No harm in taking CWI & Pollard at face value

Mon, Jan 13, '20

by KRISSANIA YOUNG

Commentary

In a series of surprise inclusions and exclusions, old foes in familiar environment, and increases in ‘experience’ in individual learning curves; the West Indies remained focused to complete the desired whitewash of their three-match ODI series against Ireland, moving them to within a point of 8th placed Sri Lanka in the ICC ODI Rankings (as of the latest ODI team Rankings on January 11th). From Evin Lewis being left stranded on 99, to Sheldon Cottrell’s last-gasp series-winning 6, the hosts entertained while doing so.

Yet, with so many moving pieces still in this WINDIES ODI team, Phil Simmons and company are not only faced with the task of solving this jigsaw, but striking a balance while doing so. Given the experience of Caribbean fans, Simmons’ acknowledgement of the previously stated fact, is not too small a matter to be grateful for.

The proof of this acknowledgement has come in the form of the rotation of the quality crop of young seamers at our disposal, at the earliest opportunity of convenience (after ensuring series wins against both Afghanistan and Ireland).

One might even argue that the surprising omission of Shimron Hetmyer—which the captain described as a ‘tough decision’, his reason being “we want guys to be very, very hungry because there are other guys knocking on the door so we can’t relax and take anything for granted”—was also an acknowledgement of the massive task on hand.

Contrary to the exclusion of Hetmyer, the surprising inclusion of young Oshane Thomas for the final ODI on Sunday, was an exhibition of common sense in decision-making in the dressing room that has sometimes been without in Caribbean cricket.

While, many may have written off the Jamaican as ‘pace without brains’, it is a relief that such ignorance has not made its way to the West Indian hierarchy, and that the vision of the damage that the skill set of Thomas can cause on the international scene, is very much alive.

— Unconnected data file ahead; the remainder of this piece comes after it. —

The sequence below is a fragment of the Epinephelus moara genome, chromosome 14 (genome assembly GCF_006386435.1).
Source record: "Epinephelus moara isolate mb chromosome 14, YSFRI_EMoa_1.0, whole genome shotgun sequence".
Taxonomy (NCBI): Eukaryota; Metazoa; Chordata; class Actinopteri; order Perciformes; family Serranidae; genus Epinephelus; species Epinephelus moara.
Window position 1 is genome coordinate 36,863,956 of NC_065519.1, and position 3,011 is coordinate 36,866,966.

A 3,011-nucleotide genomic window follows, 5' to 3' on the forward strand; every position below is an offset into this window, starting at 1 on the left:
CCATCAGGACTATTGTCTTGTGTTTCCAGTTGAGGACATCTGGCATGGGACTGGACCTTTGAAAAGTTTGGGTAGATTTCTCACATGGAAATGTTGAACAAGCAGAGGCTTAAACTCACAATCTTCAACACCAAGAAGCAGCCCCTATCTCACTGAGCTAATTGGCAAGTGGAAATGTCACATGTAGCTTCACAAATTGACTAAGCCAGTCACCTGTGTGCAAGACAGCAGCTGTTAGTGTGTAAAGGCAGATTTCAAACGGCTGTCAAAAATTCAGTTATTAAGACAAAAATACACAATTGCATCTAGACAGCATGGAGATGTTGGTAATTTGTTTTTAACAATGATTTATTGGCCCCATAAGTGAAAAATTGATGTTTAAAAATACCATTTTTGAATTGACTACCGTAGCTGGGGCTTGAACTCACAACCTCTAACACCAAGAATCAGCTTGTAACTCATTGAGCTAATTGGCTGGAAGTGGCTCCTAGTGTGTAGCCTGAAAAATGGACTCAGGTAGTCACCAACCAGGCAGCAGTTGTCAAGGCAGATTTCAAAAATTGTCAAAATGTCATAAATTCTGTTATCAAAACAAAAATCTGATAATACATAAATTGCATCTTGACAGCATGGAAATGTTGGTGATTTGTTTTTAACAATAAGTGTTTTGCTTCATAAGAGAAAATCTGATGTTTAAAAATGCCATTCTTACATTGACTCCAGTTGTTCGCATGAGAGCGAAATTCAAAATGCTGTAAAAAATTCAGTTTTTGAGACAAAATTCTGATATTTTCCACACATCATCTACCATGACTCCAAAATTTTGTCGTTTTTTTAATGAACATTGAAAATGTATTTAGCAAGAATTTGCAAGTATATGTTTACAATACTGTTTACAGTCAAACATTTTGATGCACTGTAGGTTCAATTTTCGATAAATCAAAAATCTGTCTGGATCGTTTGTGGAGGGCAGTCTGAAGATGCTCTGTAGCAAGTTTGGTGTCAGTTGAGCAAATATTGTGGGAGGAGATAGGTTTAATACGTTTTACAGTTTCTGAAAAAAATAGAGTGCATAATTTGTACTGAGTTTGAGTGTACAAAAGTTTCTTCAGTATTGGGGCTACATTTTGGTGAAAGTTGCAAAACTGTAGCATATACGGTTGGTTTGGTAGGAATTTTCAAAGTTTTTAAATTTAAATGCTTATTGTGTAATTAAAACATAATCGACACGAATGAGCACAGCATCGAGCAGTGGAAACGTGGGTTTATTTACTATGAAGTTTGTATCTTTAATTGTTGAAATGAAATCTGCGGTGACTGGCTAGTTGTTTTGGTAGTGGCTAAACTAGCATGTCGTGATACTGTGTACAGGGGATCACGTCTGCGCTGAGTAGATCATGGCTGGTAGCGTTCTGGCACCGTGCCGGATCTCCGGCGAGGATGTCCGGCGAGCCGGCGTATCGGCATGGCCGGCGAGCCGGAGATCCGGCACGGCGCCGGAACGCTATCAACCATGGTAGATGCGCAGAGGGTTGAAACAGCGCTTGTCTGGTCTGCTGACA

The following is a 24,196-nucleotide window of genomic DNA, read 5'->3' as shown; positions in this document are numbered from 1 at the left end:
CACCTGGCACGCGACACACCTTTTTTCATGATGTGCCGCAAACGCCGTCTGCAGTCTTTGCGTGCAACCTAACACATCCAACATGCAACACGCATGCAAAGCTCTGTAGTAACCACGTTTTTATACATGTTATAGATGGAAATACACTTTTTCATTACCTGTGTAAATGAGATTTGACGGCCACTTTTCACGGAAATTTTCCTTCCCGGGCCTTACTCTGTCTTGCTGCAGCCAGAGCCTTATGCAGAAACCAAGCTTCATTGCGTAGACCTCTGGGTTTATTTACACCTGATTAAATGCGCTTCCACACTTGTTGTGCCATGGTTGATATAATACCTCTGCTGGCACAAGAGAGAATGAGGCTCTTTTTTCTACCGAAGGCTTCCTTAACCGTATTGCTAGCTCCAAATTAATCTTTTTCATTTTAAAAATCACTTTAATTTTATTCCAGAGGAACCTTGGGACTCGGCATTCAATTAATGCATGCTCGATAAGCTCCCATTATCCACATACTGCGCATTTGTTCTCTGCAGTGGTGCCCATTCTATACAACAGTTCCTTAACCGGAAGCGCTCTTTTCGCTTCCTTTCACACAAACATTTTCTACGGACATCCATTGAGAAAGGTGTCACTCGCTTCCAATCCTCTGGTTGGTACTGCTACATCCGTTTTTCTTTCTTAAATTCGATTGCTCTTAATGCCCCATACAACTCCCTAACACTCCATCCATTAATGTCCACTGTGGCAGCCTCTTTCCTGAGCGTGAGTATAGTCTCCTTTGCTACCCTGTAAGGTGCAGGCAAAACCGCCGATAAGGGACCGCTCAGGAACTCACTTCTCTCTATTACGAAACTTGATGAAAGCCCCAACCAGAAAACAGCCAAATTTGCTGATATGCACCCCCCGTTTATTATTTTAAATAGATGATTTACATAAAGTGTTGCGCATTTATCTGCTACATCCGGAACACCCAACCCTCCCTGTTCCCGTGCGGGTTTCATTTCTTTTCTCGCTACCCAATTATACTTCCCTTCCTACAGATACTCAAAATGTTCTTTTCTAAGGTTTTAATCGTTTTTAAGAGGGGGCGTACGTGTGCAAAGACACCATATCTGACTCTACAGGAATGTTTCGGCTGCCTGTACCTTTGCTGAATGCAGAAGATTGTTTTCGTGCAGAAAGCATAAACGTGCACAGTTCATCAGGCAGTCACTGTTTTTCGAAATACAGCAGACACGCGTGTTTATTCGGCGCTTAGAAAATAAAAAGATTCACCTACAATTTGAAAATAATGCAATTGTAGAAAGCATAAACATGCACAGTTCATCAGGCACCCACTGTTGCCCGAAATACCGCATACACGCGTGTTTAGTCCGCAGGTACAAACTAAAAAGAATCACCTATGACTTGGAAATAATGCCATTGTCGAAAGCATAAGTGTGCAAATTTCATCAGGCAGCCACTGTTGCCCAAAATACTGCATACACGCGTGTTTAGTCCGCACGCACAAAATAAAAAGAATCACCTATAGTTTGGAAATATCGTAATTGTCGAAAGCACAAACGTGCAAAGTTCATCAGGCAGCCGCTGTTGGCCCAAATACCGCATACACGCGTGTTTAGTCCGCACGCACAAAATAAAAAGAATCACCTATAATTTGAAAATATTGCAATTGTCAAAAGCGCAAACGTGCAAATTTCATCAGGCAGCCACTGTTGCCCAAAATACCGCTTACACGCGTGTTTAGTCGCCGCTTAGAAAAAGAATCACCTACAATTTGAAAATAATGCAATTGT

Yet, how far will this rebuild, and what is being dubbed as ‘Pollard’s West Indies’ go, if their star batsman continues to struggle at home? The class of Shai Hope is not often questioned, and by the very law of averages, I think it is safe to say that the wicket-keeper batsman is class. Still, if we are to break up his average into ‘home’ (31.57 in 28 matches) and ‘away’ (62.84 in 47 matches) what shall we label him then?

We find that good teams— Winning teams— The best teams in the world are first dominant at home. And here the West Indies are, with the aim of rebuilding an empire, with the defining characteristics of the team’s home advantage—pace and bounce—as their most prolific batsman’s weakness.

Fortunately, WINDIES were not made to chase anything above 250 in this series. Therefore, the contributions of Evin Lewis (with 208 runs) and Nicholas Pooran (averaging 56 in the series), were enough to get them over the line. But when they return home to face the number 3 ranked New Zealand in July, what then for Hope?

Hayden Walsh Jr. continues to make strides amid Pollard’s ploy to handle him with kid gloves, our young seamers are being given game time, Simmons seems hell-bent on pushing Hetmyer to his full potential and Jason Holder is being given much needed ‘rest’ by CWI. We have no reason not to take all these ‘strategies’ at face value.  The West Indies have won seven of their last nine One-Day Internationals: the corner has not been turned, but the signs are positives.

 

 

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